PHILADELPHIA (March 18, 2020) - It's long been understood that care that respects and integrates the wants, needs, and preferences of patients results in higher ratings of satisfaction and improved health outcomes. Yet, several barriers still often impede the delivery of patient-centered care. A new study from the University of Pennsylvania School of Nursing (Penn Nursing) shows that organizational supports for nurse practitioners (NPs) can enhance their ability to deliver patient-centered care.
By surveying more than 1,700 NPs in four states, the investigators learned that NPs who work in good practice environments were significantly more likely to integrate patient preferences into care compared to those working in a mixed or poor environment. Good practice environments included adequate resources and better relationships with healthcare team members and administration. In these environments, NPs worked more autonomously and were enabled to guide care that was tailored and relevant to the individual, family, or community, the research shows.
"The delivery of patient-centered care is dependent on each healthcare team member practicing to the top of their license," says Penn Nursing's J. Margo Brooks Carthon, PhD, RN, FAAN, Associate Professor and lead investigator of the study. "Organizations that constrain NP practice fall counter to the innovative models of care delivery that emphasize maximizing the value of team members across all levels of the delivery system."
Addressing organizational culture represents an actionable strategy that can help facilitate NP delivery of patient-centered care. "We emphasize the organizational supports offered in NP clinical settings because, unlike the size or location of practices, clinical environments represent modifiable aspects of healthcare organizations," says Brooks Carthon.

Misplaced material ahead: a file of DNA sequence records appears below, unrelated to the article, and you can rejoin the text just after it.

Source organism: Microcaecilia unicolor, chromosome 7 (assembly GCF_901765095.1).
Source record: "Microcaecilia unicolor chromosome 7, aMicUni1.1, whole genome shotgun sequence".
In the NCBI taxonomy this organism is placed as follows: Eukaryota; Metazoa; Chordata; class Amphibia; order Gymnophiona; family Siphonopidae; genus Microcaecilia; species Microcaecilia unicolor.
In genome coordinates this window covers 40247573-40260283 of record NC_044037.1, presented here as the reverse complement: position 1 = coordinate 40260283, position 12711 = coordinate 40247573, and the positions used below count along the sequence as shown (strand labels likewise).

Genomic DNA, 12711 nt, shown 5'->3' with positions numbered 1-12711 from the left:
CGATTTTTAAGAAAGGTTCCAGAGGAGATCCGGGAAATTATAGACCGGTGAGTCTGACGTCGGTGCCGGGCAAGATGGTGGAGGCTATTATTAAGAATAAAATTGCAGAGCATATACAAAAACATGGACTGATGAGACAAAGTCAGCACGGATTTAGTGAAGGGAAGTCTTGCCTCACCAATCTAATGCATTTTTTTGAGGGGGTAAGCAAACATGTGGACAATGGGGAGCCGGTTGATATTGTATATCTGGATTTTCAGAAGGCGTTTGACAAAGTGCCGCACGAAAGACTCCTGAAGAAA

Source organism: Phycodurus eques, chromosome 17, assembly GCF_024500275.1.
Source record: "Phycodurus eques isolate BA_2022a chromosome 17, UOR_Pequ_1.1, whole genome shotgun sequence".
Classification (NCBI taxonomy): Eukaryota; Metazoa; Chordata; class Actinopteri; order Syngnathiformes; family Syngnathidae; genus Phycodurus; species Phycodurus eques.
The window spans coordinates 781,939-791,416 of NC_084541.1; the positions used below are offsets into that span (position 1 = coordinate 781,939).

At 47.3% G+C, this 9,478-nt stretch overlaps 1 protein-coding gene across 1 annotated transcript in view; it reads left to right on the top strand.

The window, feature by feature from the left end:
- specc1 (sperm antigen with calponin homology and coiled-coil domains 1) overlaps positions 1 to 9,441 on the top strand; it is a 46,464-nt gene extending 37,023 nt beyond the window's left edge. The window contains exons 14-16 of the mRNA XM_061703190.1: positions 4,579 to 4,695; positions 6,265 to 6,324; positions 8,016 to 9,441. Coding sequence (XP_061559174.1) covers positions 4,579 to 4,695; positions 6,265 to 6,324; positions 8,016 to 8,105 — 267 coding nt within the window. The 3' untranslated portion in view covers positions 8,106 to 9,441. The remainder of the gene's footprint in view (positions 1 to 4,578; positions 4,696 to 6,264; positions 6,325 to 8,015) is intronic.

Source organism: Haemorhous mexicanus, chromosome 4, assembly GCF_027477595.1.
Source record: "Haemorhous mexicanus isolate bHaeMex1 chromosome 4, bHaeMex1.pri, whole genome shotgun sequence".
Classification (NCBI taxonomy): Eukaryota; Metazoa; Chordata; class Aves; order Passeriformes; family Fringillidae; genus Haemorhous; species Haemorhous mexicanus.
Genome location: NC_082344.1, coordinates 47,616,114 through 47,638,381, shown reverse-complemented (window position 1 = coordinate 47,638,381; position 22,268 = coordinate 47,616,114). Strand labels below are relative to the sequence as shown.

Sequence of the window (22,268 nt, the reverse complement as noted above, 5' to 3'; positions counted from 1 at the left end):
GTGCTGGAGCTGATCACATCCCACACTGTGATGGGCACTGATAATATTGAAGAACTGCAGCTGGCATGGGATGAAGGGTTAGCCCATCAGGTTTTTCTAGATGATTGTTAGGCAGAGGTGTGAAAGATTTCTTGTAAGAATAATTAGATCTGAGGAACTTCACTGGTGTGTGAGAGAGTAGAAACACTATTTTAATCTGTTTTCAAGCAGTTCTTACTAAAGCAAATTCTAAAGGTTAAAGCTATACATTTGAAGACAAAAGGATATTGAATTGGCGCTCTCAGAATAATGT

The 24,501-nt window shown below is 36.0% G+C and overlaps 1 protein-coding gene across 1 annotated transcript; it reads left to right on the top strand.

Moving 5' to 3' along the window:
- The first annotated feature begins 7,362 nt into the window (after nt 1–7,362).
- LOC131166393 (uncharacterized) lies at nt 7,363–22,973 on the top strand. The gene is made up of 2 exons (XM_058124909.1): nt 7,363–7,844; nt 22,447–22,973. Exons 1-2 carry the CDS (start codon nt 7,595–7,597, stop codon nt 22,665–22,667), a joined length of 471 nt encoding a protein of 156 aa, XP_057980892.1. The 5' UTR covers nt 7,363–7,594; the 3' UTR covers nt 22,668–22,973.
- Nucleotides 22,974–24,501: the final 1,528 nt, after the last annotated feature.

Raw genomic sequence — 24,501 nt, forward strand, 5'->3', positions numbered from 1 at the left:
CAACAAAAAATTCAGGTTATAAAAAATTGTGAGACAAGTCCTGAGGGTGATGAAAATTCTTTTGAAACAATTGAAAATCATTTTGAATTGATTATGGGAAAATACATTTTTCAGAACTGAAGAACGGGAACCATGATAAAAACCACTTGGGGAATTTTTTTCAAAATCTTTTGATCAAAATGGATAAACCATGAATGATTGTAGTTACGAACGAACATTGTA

The study's findings have been published in the Journal for Nurse Practitioners in an article titled "Supportive Clinical Practice Environments Associated with Patient-Centered Care." Co-investigators of the study include Linda Aiken, PhD, FAAN, FRCN; Heather Brom, PhD, APRN; Marguerite Daus, BSN, RN, all of Penn Nursing; Lusine Poghosyan, PhD, MPH, RN, FAAN, of Columbia University; and Barbara Todd, DNP, ACNP-BC, FAANP, FAAN, of Penn Nursing and the Hospital of the University of Pennsylvania.
About the University of Pennsylvania School of Nursing
The University of Pennsylvania School of Nursing is one of the world's leading schools of nursing. For the fifth year in a row, it is ranked the #1 nursing school in the world by QS University and is consistently ranked highly in the U.S. News & World Report annual list of best graduate schools. Penn Nursing is currently ranked # 1 in funding from the National Institutes of Health, among other schools of nursing, for the third consecutive year. Penn Nursing prepares nurse scientists and nurse leaders to meet the health needs of a global society through innovation in research, education, and practice. Follow Penn Nursing on: Facebook, Twitter, LinkedIn, & Instagram.
The Journal for Nurse Practitioners